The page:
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CAPEC-16: Dictionary-based Password Attack

Dictionary-based Password Attack
Definition in a New Window Definition in a New Window
Attack Pattern ID: 16
Abstraction: Detailed
Status: Draft
Completeness: Complete
Presentation Filter:
+ Summary

An attacker tries each of the words in a dictionary as passwords to gain access to the system via some user's account. If the password chosen by the user was a word within the dictionary, this attack will be successful (in the absence of other mitigations). This is a specific instance of the password brute forcing attack pattern.

+ Attack Steps
  1. Determine application's/system's password policy: Determine the password policies of the target application/system.

    Determine minimum and maximum allowed password lengths.

    Determine format of allowed passwords (whether they are required or allowed to contain numbers, special characters, etc., or whether they are allowed to contain words from the dictionary).

    Determine account lockout policy (a strict account lockout policy will prevent brute force attacks).

  2. Select dictionaries: Pick the dictionaries to be used in the attack (e.g. different languages, specific terminology, etc.)

    Select dictionary based on particular users' preferred languages.

    Select dictionary based on the application/system's supported languages.

  3. Determine username(s) to target: Determine username(s) whose passwords to crack.

    Obtain username(s) by sniffing network packets.

    Obtain username(s) by querying application/system (e.g. if upon a failed login attempt, the system indicates whether the entered username was valid or not)

    Obtain usernames from filesystem (e.g. list of directories in C:\Documents and Settings\ in Windows, and list in /etc/passwd in UNIX-like systems)

  1. Use dictionary to crack passwords.: Use a password cracking tool that will leverage the dictionary to feed passwords to the system and see if they work.

    Try all words in the dictionary, as well as common misspellings of the words as passwords for the chosen username(s).

    Try common combinations of words in the dictionary, as well as common misspellings of the combinations as passwords for the chosen username(s).

+ Attack Prerequisites
  • The system uses one factor password based authentication.

  • The system does not have a sound password policy that is being enforced.

  • The system does not implement an effective password throttling mechanism.

+ Typical Severity


+ Typical Likelihood of Exploit

Likelihood: Medium

+ Methods of Attack
  • Brute Force
+ Examples-Instances


A system user selects the word "treacherous" as their passwords believing that it would be very difficult to guess. The password-based dictionary attack is used to crack this password and gain access to the account.


The Cisco LEAP challenge/response authentication mechanism uses passwords in a way that is susceptible to dictionary attacks, which makes it easier for remote attackers to gain privileges via brute force password guessing attacks.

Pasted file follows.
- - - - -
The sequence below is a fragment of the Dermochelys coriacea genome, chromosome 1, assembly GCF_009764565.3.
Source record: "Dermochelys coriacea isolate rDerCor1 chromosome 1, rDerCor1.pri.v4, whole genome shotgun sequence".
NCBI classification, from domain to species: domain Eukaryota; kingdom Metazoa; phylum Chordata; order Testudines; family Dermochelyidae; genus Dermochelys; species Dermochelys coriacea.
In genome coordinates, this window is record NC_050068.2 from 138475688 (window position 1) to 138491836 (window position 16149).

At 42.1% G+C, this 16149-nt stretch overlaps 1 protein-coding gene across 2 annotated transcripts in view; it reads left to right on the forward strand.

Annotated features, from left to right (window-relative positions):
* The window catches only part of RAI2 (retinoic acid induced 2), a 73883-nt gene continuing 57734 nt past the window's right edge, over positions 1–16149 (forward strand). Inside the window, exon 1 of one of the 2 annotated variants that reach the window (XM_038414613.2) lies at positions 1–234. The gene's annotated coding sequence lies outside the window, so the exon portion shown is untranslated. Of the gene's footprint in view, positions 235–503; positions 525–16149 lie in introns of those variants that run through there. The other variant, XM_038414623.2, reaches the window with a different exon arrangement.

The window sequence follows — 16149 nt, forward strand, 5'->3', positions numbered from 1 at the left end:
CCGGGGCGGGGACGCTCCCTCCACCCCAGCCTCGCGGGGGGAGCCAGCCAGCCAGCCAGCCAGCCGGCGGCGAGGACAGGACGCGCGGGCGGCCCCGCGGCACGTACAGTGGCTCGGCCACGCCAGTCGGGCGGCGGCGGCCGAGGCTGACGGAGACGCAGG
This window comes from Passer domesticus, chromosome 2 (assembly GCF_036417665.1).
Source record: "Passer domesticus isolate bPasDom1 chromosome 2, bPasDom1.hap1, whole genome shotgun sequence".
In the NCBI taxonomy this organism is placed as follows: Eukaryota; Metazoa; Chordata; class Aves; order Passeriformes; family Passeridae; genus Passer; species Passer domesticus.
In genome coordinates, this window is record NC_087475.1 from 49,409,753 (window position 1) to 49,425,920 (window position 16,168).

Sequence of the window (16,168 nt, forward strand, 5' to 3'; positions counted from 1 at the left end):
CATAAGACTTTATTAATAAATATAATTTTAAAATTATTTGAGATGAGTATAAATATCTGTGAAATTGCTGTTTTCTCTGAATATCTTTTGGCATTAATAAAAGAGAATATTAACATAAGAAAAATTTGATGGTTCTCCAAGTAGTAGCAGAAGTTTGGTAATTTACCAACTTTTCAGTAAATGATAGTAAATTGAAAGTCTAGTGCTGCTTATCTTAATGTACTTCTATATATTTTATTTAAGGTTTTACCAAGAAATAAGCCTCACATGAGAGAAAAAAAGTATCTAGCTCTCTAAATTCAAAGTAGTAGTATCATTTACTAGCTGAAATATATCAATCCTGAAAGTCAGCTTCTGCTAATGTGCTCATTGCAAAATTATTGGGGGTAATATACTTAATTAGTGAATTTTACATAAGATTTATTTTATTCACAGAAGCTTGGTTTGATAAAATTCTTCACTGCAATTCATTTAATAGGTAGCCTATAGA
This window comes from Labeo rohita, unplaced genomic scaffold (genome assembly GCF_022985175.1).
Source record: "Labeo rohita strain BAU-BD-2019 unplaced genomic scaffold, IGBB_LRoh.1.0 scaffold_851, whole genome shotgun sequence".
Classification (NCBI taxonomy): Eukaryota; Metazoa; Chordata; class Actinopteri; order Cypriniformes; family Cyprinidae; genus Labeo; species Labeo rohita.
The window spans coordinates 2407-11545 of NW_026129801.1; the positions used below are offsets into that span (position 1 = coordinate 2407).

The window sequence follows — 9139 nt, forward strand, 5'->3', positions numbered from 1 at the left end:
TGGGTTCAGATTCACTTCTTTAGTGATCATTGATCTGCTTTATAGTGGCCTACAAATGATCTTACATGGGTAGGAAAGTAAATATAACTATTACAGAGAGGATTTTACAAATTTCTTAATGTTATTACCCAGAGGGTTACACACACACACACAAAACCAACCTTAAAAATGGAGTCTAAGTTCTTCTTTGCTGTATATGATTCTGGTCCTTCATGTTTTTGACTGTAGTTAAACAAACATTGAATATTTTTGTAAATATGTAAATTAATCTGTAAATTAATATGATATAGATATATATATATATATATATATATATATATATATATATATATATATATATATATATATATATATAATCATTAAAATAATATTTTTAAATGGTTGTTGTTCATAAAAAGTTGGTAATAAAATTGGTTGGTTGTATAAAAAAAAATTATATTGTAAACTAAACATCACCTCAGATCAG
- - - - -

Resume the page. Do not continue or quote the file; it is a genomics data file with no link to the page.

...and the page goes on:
Cisco LEAP is a mutual authentication algorithm that supports dynamic derivation of session keys. With Cisco LEAP, mutual authentication relies on a shared secret, the user's logon password (which is known by the client and the network), and is used to respond to challenges between the user and the Remote Authentication Dial-In User Service (RADIUS) server.

Methods exist for someone to write a tool to launch an offline dictionary attack on password-based authentications that leverage Microsoft MS-CHAP, such as Cisco LEAP. The tool leverages large password lists to efficiently launch offline dictionary attacks against LEAP user accounts, collected through passive sniffing or active techniques.

Related Vulnerabilities

+ Attacker Skills or Knowledge Required

Skill or Knowledge Level: Low

A variety of password cracking tools and dictionaries are available to launch this type of an attack.

+ Resources Required

A machine with sufficient resources for the job (e.g. CPU, RAM, HD). Applicable dictionaries are required. Also a password cracking tool or a custom script that leverages the dictionary database to launch the attack.

+ Indicators-Warnings of Attack

Many invalid login attempts are coming from the same machine (same IP address) or for the same log in name. The login attempts use passwords that are dictionary words.

+ Obfuscation Techniques

Employ IP spoofing to make it seem like login attempts are coming from different machines.

+ Solutions and Mitigations

Create a strong password policy and ensure that your system enforces this policy.

Implement an intelligent password throttling mechanism. Care must be taken to assure that these mechanisms do not excessively enable account lockout attacks such as CAPEC-02.

+ Attack Motivation-Consequences
ScopeTechnical ImpactNote
Gain privileges / assume identity
+ Purposes
  • Penetration
+ CIA Impact
Confidentiality Impact: HighIntegrity Impact: MediumAvailability Impact: Low
+ Technical Context
Architectural Paradigms
+ Content History
CAPEC Content TeamThe MITRE Corporation2014-06-23Internal_CAPEC_Team

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Page Last Updated or Reviewed: August 04, 2017